Although such analyses usually follow special projects and zero in on specific project-oriented recommendations, it also makes enormous sense to elicit weekly or monthly comments from staff members on their latest accomplishments and areas of frustration as well as the current state of their morale.

Those too will have a sizable impact on the success of future projects.

Quote of the Day

I do most of my work sitting down; that's where I shine.

- Robert Benchley

Sunday, January 27, 2008

A Useful Maxim

One day Solomon decided to humble Benaiah Ben Yehoyada, his most trusted minister. He said to him, "Benaiah, there is a certain ring that I want you to bring to me. I wish to wear it for Sukkot which gives you six months to find it." "If it exists anywhere on earth, your majesty," replied Benaiah, "I will find it and bring it to you, but what makes the ring so special?" "It has magic powers," answered the king. "If a happy man looks at it, he becomes sad, and if a sad man looks at it, he becomes happy." Solomon knew that no such ring existed in the world, but he wished to give his minister a little taste of humility. Spring passed and then summer, and still Benaiah had no idea where he could find the ring. On the night before Sukkot, he decided to take a walk in one of the poorest quarters of Jerusalem. He passed by a merchant who had begun to set out the day's wares on a shabby carpet.

Read the rest of the story here.

Leading the Clever

When I spotted this essay by Rob Goffee and Gareth Jones on leading clever people, the skeptical management consultant in me was prepared to mock...but it actually has some good ideas.

Crystal Ball Time

How do you predict the future without making a fool of yourself? You can extrapolate current trends to their logical next steps, but unless you stick to the weather -- hurricanes a-comin' next year! -- you're likely to be wrong. Human beings should have been cloned by now. Gasoline should be pumping at $5 a gallon. California, to the disappointment of many, has yet to collapse into the sea along its fault lines, metaphorical or otherwise. What, then, is the point of predicting the future at all?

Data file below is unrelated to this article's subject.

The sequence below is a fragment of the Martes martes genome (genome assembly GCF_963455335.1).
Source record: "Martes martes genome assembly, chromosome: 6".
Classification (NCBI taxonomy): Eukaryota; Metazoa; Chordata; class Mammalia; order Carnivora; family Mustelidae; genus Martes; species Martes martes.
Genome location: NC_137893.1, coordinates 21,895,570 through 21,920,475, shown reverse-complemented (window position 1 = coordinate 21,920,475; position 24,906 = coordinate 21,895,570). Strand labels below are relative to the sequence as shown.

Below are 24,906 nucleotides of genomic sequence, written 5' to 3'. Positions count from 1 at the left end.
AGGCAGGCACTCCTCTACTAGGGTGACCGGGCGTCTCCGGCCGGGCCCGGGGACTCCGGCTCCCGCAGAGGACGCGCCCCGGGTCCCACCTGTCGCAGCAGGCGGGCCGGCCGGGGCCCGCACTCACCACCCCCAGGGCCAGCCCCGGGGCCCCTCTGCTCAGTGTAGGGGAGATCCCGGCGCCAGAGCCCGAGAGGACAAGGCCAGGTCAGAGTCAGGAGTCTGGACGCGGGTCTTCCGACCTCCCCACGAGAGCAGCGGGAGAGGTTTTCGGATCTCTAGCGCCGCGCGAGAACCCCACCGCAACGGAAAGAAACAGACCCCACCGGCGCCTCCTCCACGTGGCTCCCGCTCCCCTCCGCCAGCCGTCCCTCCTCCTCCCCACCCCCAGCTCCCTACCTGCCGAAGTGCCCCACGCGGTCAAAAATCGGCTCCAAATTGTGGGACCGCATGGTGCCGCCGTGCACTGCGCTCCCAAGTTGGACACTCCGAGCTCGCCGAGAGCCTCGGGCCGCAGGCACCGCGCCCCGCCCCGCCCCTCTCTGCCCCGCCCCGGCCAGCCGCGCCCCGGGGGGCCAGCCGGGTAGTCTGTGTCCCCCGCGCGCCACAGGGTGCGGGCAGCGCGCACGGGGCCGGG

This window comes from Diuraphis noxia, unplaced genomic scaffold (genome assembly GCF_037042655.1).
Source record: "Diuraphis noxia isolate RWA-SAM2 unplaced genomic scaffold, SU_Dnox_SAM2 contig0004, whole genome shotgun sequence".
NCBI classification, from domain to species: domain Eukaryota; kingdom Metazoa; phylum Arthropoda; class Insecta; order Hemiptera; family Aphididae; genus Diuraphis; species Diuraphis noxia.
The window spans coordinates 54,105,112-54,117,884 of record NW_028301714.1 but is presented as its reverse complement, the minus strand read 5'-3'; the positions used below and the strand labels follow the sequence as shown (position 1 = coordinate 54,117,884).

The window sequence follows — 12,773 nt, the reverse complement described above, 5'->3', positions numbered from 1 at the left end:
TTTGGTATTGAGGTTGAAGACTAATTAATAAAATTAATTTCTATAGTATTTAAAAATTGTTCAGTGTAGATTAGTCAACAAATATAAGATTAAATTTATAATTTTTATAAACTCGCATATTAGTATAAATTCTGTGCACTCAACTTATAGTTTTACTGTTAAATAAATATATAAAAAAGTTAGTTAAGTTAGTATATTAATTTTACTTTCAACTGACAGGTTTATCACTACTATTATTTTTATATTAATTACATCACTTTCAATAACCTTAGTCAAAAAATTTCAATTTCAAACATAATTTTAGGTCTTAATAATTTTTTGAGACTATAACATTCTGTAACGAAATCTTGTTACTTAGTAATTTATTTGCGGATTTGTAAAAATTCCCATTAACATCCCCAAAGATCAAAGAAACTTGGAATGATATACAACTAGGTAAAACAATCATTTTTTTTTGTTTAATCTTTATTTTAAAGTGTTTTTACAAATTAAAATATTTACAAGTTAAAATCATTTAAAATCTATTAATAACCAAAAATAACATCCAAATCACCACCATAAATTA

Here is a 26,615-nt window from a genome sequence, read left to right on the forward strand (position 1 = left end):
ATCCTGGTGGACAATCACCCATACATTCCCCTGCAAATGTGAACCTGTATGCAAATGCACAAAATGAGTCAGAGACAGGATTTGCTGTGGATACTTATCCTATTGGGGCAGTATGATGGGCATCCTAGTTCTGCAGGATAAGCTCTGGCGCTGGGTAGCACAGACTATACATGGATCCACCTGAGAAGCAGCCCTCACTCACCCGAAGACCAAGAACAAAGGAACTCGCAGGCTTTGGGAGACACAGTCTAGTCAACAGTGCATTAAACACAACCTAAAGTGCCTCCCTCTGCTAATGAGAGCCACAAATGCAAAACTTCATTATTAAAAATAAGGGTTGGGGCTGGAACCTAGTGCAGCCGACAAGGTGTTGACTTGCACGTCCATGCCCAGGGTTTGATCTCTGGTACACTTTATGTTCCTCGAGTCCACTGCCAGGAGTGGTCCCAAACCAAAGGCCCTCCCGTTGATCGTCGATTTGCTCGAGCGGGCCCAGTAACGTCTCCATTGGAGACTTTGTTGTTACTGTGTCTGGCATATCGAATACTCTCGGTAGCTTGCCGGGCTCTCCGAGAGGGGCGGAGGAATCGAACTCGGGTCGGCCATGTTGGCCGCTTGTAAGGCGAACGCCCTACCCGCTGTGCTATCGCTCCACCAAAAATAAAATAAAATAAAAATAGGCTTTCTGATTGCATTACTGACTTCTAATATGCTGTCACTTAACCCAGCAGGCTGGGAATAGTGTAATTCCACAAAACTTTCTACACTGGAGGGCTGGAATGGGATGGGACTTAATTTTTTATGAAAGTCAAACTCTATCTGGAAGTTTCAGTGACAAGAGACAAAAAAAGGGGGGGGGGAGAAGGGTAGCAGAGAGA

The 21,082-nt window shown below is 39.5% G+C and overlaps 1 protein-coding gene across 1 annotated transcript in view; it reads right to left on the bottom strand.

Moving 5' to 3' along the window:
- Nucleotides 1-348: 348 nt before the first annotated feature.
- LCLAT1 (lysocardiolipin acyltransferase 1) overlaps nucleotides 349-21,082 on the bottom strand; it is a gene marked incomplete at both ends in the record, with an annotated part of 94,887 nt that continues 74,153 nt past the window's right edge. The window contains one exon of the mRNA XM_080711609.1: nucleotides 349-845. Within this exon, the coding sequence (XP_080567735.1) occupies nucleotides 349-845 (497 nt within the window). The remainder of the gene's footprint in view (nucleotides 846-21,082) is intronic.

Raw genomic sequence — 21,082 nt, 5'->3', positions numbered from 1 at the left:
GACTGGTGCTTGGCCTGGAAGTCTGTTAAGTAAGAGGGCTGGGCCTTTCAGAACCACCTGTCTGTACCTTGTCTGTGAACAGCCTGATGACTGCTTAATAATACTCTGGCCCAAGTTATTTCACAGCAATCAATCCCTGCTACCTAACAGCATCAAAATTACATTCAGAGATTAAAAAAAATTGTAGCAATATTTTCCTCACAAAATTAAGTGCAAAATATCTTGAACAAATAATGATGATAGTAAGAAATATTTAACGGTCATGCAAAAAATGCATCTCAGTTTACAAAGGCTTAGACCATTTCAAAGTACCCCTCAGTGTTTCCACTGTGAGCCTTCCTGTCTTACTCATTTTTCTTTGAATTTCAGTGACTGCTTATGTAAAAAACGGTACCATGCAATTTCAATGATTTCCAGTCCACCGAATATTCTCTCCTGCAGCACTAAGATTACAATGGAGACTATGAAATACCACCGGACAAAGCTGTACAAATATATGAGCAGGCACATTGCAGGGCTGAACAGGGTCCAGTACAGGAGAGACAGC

Paul Boutin looks at a couple of books on predicting the future.

Quote of the Day

Let us treat men and women well; treat them as if they were real; perhaps they are.

- Ralph Waldo Emerson

Saturday, January 26, 2008

Don't Look Up

Investigative journalism gone awry.

Miscellaneous and Fast

A cyber war is traced...and it leads to a guy in Estonia.

Consumerist reports that far more iPhones were sold than were activated.

News from The Chauffeur of the Year awards.

Will China and India destroy the planet? And is that a fair question?

Voting is open on the 2008 "bloggies."

Fortune's slide show: 9 things you didn't know about Google.

Gridskipper provides hilltop views of San Francisco.

Top Five on Illness

Laura Landro gives her top five books on living with illness.

Losing History

Please forgive a brief rant on a heart-felt issue.

I wrote a history book years ago. One of the many benefits of that exercise was a keen appreciation of how rapidly the past can be lost.

One of the individuals interviewed for the project had handled the publicity portion of a very contentious political campaign almost 30 years earlier. When we sat down for the interview, he remarked, "It's a shame you didn't call me a few weeks earlier. I cleaned out my garage and threw away several boxes of material."

You can imagine how that made me feel.